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Flashback on ECJ Cases – C-141/00 (Kügler) – Exemption is not dependent on the legal form of the taxable person supplying the medical or paramedical services referred to in that provision

On September 10, 2002, the ECJ issued its decision in the case C-141/00 (Kügler).

Context: Article 13(A)(1)(c) and (g) of the Sixth Directive (77/388/EEC) – Exemption of care provided by capital companies – Services linked to welfare and social security work supplied by organisations, not being bodies governed by public law, recognised as charitable by the Member State concerned – Direct effect


Article in the EU VAT Directive

Artciles 13(A)(1)(c) and (g) of the Sixth VAT Directive (Art. 132(1)(c) and 132(1)(g) of the EU VAT Directive 2006/112/EC)

Article 132
1. Member States shall exempt the following transactions:
(c) the provision of medical care in the exercise of the medical and paramedical professions as defined by the Member State concerned;

(g) the supply of services and of goods closely linked to welfare and social security work, including those supplied by old people’s homes, by bodies governed by public law or by other bodies recognised by the Member State concerned as being devoted to social wellbeing;


Facts

  • Kügler is a limited liability company governed by German law which ran an out-patient care service from 1988 to 1990. Under its statutes Kügler directly pursued exclusively benevolent aims by supporting people who as a result of their physical condition were dependent on the assistance of others or were in need of economic assistance within the meaning of Paragraph 53(1)(2) of the Abgabenordnung (Tax Code) 1977.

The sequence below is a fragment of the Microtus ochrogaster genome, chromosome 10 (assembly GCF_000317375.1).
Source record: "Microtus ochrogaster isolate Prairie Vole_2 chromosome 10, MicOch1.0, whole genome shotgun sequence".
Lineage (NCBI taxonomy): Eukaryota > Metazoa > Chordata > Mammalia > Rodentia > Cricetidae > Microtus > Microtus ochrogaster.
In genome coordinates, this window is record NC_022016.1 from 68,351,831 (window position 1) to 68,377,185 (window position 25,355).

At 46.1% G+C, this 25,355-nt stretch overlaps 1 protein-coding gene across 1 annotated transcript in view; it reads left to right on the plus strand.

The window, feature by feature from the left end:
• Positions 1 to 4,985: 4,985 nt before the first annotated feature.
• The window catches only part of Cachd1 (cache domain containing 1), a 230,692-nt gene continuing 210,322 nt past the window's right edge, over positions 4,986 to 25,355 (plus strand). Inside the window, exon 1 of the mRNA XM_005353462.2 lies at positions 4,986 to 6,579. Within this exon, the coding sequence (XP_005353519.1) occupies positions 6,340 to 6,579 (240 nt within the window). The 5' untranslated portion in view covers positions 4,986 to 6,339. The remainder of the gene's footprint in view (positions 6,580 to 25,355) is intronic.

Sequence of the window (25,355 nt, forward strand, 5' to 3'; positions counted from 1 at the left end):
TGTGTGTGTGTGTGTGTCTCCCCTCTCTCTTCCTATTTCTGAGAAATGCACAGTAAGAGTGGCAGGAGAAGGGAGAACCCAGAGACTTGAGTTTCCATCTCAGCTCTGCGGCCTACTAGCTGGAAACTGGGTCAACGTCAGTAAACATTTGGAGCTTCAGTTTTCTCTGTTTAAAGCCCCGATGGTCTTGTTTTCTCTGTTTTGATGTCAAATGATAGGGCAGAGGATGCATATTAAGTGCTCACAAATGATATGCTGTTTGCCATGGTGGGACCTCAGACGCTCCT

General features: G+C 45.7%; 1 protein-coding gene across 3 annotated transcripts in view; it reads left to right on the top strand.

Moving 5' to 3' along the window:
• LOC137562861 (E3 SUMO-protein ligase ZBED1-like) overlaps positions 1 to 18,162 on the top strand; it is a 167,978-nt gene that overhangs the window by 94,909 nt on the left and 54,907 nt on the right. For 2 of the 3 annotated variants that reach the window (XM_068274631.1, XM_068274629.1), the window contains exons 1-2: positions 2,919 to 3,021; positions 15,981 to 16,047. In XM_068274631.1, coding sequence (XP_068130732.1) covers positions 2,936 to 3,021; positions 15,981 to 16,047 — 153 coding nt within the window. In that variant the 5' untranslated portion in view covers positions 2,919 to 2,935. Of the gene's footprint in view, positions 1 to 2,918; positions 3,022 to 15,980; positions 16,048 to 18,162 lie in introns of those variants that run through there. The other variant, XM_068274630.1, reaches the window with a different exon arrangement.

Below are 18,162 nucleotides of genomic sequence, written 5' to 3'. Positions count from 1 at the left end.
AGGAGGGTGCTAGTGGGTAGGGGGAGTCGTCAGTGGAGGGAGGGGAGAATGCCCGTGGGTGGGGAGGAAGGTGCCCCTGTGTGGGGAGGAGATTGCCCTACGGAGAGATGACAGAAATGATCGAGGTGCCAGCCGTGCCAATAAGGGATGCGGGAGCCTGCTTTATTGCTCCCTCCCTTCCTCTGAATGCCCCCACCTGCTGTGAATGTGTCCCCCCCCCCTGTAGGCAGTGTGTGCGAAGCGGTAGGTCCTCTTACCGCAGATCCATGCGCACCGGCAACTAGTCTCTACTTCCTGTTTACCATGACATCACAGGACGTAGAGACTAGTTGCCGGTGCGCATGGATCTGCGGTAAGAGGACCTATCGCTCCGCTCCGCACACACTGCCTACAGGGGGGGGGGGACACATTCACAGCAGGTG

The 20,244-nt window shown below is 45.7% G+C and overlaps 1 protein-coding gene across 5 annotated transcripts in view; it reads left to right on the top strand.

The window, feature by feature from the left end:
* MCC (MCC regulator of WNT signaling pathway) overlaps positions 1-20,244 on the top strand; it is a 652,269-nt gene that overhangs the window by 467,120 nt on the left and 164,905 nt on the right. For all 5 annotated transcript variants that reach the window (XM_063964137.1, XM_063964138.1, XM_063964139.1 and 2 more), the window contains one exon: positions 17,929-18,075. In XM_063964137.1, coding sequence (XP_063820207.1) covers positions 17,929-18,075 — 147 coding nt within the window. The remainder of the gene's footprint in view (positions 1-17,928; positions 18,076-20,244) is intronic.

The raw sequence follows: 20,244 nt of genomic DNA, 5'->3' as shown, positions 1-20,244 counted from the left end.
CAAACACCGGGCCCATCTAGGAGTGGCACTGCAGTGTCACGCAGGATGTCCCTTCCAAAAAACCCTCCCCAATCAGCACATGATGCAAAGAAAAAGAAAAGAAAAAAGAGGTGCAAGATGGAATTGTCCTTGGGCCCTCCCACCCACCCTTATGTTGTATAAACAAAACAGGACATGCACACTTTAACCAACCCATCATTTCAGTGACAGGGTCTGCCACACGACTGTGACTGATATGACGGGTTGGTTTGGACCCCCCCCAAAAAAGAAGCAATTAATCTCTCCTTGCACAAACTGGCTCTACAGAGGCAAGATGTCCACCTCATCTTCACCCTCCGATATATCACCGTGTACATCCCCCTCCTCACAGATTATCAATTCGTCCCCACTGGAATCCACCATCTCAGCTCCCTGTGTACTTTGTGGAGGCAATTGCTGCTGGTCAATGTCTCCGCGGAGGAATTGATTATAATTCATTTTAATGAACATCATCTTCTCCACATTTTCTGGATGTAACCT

• Kügler sought to attain the object laid down in its statutes in particular through the provision of medical care, general care and domestic help.
  • The Finanzamt certified by a notice of 23 August 1988 whose validity expired on 31 December 1989 that Kügler pursued benevolent objectives.
  • By several notices, the Finanzamt assessed Kügler to turnover tax at a reduced rate for the years 1988, 1989 and 1990 on the basis of estimated taxable amounts.
  • Kügler lodged an objection on the ground that the transactions which it had carried out had to be exempt from turnover tax under Paragraph 4(14) and (16) of the UStG. Following the dismissal of its objection it brought an action before the Finanzgericht Berlin (Finance Court, Berlin) which was also unsuccessful.
  • The Finanzgericht Berlin found that Kügler did not exercise any of the professions referred to in the first sentence of Paragraph 4(14) of the UStG because, as a legal person, it did not meet the conditions for professional activity. Nor did it carry out transactions exempt under Paragraph 4(16) of the UStG because it did not run a body providing medical care within the meaning of Paragraph 4(16)(c) of the UStG and the tax exemption for the transactions of bodies providing out-patient care for those who are sick or in need of care which is laid down in Paragraph 4(16)(e) of the UStG as amended was not introduced until 1992.
  • The Finanzgericht Berlin further held that, since the exemption provisions set out in Article 13(A)(1)(c) and (g) of the Sixth Directive had been transposed into national law in conformity with the directive, Kügler could not rely on them. First, only natural persons fulfilling the conditions for exercise of the medical or paramedical professions met the requirements of Article 13(A)(1)(c) of the Sixth Directive. Second, Kügler was not an organisation recognised as charitable within the meaning of Article 13(A)(1)(g) of the Sixth Directive since providers of private care had not been included in the list of bodies in Paragraph 4(16) of the UStG.